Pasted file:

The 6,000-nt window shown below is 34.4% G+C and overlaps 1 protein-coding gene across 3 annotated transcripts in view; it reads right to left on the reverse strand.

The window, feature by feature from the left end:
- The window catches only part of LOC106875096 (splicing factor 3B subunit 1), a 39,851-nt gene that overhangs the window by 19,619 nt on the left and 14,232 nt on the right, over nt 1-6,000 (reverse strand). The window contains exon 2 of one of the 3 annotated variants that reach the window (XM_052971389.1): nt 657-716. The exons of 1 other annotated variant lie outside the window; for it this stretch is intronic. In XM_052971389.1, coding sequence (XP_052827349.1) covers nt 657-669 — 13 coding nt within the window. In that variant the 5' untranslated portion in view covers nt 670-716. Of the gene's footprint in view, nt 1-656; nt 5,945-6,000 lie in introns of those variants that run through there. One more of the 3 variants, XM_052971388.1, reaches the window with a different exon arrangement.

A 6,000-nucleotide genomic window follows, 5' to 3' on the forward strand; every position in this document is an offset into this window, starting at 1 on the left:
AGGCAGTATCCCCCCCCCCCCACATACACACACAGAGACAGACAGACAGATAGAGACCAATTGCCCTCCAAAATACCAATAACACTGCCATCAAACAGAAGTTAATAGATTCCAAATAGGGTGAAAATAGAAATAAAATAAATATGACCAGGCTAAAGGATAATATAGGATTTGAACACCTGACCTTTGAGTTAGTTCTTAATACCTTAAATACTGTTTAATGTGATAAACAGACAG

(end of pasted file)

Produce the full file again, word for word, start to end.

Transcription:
The 6,000-nt window shown below is 34.4% G+C and overlaps 1 protein-coding gene across 3 annotated transcripts in view; it reads right to left on the reverse strand.

The window, feature by feature from the left end:
- The window catches only part of LOC106875096 (splicing factor 3B subunit 1), a 39,851-nt gene that overhangs the window by 19,619 nt on the left and 14,232 nt on the right, over nt 1-6,000 (reverse strand). The window contains exon 2 of one of the 3 annotated variants that reach the window (XM_052971389.1): nt 657-716. The exons of 1 other annotated variant lie outside the window; for it this stretch is intronic. In XM_052971389.1, coding sequence (XP_052827349.1) covers nt 657-669 — 13 coding nt within the window. In that variant the 5' untranslated portion in view covers nt 670-716. Of the gene's footprint in view, nt 1-656; nt 5,945-6,000 lie in introns of those variants that run through there. One more of the 3 variants, XM_052971388.1, reaches the window with a different exon arrangement.

A 6,000-nucleotide genomic window follows, 5' to 3' on the forward strand; every position in this document is an offset into this window, starting at 1 on the left:
AGGCAGTATCCCCCCCCCCCCACATACACACACAGAGACAGACAGACAGATAGAGACCAATTGCCCTCCAAAATACCAATAACACTGCCATCAAACAGAAGTTAATAGATTCCAAATAGGGTGAAAATAGAAATAAAATAAATATGACCAGGCTAAAGGATAATATAGGATTTGAACACCTGACCTTTGAGTTAGTTCTTAATACCTTAAATACTGTTTAATGTGATAAACAGACAG